1905 (Lexington: University of Kentucky Press, 1975); Dorothy Ross, The Origins of American Social Science
(Cambridge and New York: Cambridge University Press, 1991).
Ellen Condliffe Lagemann, Private Power for the Public Good: A History of the Carnegie Foundation for the
Advancement of Teaching (Middletown, CT: Wesleyan University Press, 1983). See also, Barrow, Universities and
the Capitalist State.
See Abraham Flexner, Abraham Flexner: An Autobiography (New York: Simon and Schuster, 1960).
Abraham Flexner, Medical Education in the United States and Canada: A Report to the Carnegie Foundation for
the Advancement of Teaching, Bulletin Number 4 (New York: Carnegie Foundation for the Advancement of
Teaching, 1910), http://archive.carnegiefoundation.org/pdfs/elibrary/Carnegie_Flexner_Report.pdf.
were better represented in universities during and after the Progressive era than they were during
the era of the Christian colleges. Also, there was resentment of CFAT’s influence in establishing
scientific management techniques in universities. None of this supports Gross’s claims of leftwing academic exceptionalism, that universities were exceptional in their association with social
democratic views or were so to a greater degree than other professions.
By 1934, John R. Commons wrote this in his autobiography:
The faculty of the University of Wisconsin has always been perhaps nine-tenths on the
conservative or reactionary side. Magazine writers, coming to write up Wisconsin, have
been surprised to discover this fact. They expected to find a radical university. I even had
to point this out to a conservative employer writing to me from Milwaukee. He had an
idea that the University was socialistic, or at least that it always promoted the labor side
against the “capitalist’s” side. He wanted the employer’s side represented on the faculty.
When I replied that the University had a great majority of its faculty in several colleges—
engineering, law, commerce, the college of liberal arts, the economics department—
mainly devoted to training students to serve the interests of business and employers, he
verified my statement and so advised me.24
Hence, for a natural evolution to the kind of university that William Buckley observed in God
and Man at Yale to have occurred by 195125 there may have been a realignment that occurred in
the short period between 1934 and 1951.26 This may have directly followed from Franklin D.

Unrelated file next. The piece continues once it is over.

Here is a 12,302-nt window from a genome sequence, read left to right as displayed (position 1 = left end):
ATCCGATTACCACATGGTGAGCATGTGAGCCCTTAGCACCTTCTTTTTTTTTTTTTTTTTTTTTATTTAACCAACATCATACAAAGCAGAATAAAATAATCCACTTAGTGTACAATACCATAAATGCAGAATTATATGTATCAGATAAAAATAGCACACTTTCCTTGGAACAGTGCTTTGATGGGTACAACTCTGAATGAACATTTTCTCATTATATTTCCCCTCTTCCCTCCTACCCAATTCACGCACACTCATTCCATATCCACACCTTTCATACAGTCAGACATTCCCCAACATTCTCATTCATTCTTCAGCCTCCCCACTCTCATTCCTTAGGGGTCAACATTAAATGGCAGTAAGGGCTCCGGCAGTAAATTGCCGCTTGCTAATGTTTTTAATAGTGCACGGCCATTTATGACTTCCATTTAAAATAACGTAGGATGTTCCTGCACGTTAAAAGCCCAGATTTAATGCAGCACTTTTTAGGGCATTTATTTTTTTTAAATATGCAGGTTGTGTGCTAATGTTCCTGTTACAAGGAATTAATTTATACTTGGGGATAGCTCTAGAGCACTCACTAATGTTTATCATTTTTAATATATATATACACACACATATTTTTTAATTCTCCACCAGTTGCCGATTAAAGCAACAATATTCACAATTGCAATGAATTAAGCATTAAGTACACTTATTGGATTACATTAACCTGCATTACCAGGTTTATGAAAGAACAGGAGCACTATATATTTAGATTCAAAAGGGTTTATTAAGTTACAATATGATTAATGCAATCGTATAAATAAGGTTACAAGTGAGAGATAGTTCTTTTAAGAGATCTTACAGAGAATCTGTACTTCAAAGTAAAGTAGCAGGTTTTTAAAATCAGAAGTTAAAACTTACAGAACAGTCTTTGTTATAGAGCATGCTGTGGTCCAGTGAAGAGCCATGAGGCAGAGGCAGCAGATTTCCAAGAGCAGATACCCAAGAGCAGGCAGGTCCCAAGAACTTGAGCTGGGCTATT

John R. Commons, Myself (1934; Madison: University of Wisconsin Press, 1964), 110.
William Buckley, God and Man at Yale: The Superstitions of Academic Freedom (Chicago: Regnery, 1951).
In his history of higher education, Frederick Rudolph writes that the 1930s were a time of student agitation and
criticism, declining resources, and student radicalism in the midst of more general social upheaval:
Within the colleges and universities there was just as lively a quarrel with the old gods as there was outside,
for if the gold standard was gone, if businessmen themselves were so unsure of their own infallibility as to
Roosevelt’s New Deal, his use of academics as policy advisers, the Keynesian revolution in
macroeconomics, the increased sympathy for Marxism and the Soviet Union, and the Democratic
Party’s increasing emphasis on government intervention. The shift is illustrated in the career of
Ludwig von Mises, the libertarian theorist who had difficulty in obtaining a paying position in an
American university when he arrived here from Austria to escape Nazism. Conclusion
It is not surprising that social democratic university professors and journalists have rallied
to the defense of higher education in light of concerns expressed by Rothman, Lichter and
Nevitte, the National Association of Scholars, and a spectrum of other reform organizations. The
responses have ranged from shrill complaints about Rothman et al.’s research methods and
sample size27 to the endogeneity-riddled regression equations and historical misfires of the Gross
and Gross and Fosse works. In the 1940s, the Austrian economist Friedrich A. Hayek wrote a
series of essays on scientism and the abuses of reason.28 The developments we now witness go
further. That such a defense is cloaked in the garb of (badly executed) social science is
commit suicide.…if Wall Street was begging for the diplomatic recognition of Soviet Russia and sending
forth open suggestions that what America needed most as an effective but genial dictator, if all this was
true, the climate on the campuses was not likely to be altogether friendly to old idols.
The colleges and universities did not make many socialists nor were they responsible for making many
Democrats out of Republicans.
Frederick Rudolph, The American College and University: A History (Athens: The University of Georgia Press,
1962), 466, 468.
Candace De Russy and Mitchell Langbert, “Selective Evaluation,” New York Sun, June 24, 2005,
Friedrich A. Hayek, “Scientism and the Study of Society. Part I.” Economica 9:35, pp. 267-291, 1942;
Friedrich A. Hayek, “Scientism and the Study of Society. Part II.” Economica 10:37, pp. 34-63, 1943;
Friedrich A. Hayek, “Scientism and the Study of Society. Part III.” Economica 11:41, pp. 27-39, 1944.
This action might not be possible to undo. Are you sure you want to continue?
We've moved you to where you read on your other device.
Get the full title to continue reading from where you left off, or restart the preview.